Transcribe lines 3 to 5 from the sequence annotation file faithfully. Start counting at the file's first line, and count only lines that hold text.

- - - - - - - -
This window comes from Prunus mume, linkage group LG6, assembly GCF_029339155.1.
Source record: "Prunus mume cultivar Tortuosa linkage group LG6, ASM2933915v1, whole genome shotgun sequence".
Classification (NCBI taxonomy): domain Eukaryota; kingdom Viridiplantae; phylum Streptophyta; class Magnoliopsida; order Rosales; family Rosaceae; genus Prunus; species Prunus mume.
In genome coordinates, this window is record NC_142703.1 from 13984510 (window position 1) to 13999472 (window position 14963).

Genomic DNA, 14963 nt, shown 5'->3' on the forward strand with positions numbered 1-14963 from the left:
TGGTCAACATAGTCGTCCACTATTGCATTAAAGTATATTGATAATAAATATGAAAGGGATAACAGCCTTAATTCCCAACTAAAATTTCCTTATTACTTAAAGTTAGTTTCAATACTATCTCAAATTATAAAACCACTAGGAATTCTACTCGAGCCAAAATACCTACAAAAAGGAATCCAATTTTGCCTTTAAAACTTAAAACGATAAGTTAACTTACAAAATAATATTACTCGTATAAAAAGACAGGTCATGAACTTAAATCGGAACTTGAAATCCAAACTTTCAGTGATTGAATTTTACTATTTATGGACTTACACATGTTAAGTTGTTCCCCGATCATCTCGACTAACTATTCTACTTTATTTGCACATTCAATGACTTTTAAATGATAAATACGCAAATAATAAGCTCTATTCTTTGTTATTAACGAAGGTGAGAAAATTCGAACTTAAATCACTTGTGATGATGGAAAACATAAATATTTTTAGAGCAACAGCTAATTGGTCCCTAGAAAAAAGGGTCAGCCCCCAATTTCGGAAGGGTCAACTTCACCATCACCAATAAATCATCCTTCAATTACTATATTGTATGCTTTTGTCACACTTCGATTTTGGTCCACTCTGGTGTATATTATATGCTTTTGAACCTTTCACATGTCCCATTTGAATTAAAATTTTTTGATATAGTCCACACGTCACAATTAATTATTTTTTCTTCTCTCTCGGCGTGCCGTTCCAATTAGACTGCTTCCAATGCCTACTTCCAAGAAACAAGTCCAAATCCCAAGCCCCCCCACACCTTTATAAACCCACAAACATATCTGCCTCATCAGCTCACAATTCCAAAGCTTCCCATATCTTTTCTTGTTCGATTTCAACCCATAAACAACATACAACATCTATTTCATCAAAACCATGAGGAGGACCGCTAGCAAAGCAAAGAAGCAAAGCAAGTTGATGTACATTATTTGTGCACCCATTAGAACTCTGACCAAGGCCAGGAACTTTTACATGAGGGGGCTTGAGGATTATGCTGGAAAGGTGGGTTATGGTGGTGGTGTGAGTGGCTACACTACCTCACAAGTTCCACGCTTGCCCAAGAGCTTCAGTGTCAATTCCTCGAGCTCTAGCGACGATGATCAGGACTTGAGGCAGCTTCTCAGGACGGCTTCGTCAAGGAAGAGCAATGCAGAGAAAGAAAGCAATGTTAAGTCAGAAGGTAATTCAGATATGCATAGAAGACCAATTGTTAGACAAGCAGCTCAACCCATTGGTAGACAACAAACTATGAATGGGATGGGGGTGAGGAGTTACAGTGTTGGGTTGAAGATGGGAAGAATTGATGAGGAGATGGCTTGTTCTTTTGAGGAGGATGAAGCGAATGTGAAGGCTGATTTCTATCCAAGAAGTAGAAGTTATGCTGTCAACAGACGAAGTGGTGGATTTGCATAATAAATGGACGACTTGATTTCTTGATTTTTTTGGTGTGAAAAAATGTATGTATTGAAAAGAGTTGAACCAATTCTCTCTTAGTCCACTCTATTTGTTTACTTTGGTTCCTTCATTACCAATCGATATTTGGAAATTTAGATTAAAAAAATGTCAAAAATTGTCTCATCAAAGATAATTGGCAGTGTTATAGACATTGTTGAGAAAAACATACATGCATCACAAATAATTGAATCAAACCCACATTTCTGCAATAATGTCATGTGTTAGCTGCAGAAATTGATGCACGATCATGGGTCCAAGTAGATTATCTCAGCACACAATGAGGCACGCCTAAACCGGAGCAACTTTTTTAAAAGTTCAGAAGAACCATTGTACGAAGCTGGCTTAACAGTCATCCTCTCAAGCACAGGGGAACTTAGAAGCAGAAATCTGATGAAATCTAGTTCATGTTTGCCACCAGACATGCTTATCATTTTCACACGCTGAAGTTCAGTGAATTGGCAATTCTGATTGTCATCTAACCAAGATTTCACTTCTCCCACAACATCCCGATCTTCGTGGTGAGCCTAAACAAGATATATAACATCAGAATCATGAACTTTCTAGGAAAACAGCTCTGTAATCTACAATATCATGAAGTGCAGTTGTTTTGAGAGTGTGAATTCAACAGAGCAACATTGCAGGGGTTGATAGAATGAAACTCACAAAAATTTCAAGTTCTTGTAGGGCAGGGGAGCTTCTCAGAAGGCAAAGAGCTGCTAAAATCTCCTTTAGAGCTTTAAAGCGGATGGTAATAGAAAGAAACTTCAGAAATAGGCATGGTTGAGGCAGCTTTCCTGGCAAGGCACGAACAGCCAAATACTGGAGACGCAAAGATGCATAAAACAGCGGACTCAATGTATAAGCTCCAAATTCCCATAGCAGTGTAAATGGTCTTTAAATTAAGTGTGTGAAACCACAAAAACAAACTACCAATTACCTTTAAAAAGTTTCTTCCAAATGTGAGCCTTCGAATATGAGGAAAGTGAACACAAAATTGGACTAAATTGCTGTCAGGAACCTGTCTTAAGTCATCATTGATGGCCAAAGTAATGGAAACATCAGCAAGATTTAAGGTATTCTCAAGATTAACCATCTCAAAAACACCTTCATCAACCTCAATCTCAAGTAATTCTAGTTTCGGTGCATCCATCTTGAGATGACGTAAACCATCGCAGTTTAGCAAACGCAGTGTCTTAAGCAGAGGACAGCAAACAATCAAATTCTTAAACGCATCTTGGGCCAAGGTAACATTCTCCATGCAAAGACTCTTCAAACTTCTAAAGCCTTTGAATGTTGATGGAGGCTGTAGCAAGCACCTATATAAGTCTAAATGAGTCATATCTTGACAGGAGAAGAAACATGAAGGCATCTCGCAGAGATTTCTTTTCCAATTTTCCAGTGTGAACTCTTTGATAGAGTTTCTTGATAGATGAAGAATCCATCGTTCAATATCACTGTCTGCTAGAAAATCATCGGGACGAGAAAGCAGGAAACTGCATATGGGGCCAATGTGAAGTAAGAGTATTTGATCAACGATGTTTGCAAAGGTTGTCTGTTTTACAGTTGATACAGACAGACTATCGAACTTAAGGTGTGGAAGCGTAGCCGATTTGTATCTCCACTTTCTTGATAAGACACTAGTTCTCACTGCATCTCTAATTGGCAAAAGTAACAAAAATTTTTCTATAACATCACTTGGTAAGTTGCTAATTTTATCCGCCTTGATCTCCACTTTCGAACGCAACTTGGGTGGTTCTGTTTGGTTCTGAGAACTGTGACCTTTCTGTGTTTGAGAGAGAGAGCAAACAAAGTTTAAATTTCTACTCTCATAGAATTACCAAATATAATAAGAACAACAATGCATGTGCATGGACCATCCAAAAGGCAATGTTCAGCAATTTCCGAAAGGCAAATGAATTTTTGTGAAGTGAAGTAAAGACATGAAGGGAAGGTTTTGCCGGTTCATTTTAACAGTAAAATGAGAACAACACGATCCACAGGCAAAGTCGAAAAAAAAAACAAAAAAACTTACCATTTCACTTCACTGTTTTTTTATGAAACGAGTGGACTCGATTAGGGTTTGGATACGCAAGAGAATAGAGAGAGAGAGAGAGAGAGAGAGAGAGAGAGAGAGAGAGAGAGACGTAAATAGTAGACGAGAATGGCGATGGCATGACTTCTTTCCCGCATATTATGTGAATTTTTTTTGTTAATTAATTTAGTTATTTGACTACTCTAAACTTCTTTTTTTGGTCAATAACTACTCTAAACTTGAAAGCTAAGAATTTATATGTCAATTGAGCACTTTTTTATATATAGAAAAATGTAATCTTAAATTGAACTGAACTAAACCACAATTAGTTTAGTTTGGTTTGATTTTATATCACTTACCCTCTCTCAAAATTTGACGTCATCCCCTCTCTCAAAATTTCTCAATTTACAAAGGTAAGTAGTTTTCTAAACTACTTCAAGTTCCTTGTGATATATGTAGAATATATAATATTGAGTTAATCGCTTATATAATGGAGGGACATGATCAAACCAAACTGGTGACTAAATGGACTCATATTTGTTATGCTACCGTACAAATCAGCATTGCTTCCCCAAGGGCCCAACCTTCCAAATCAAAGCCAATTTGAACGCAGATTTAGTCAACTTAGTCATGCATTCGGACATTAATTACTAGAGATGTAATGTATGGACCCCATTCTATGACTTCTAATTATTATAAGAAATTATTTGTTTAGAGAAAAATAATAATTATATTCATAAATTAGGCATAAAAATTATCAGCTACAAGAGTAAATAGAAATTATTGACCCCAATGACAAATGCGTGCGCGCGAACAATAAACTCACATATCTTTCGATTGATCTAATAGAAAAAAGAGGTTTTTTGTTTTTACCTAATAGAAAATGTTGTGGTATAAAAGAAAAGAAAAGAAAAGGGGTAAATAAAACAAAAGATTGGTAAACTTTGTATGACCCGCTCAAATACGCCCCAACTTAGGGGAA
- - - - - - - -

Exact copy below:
Classification (NCBI taxonomy): domain Eukaryota; kingdom Viridiplantae; phylum Streptophyta; class Magnoliopsida; order Rosales; family Rosaceae; genus Prunus; species Prunus mume.
In genome coordinates, this window is record NC_142703.1 from 13984510 (window position 1) to 13999472 (window position 14963).

Genomic DNA, 14963 nt, shown 5'->3' on the forward strand with positions numbered 1-14963 from the left: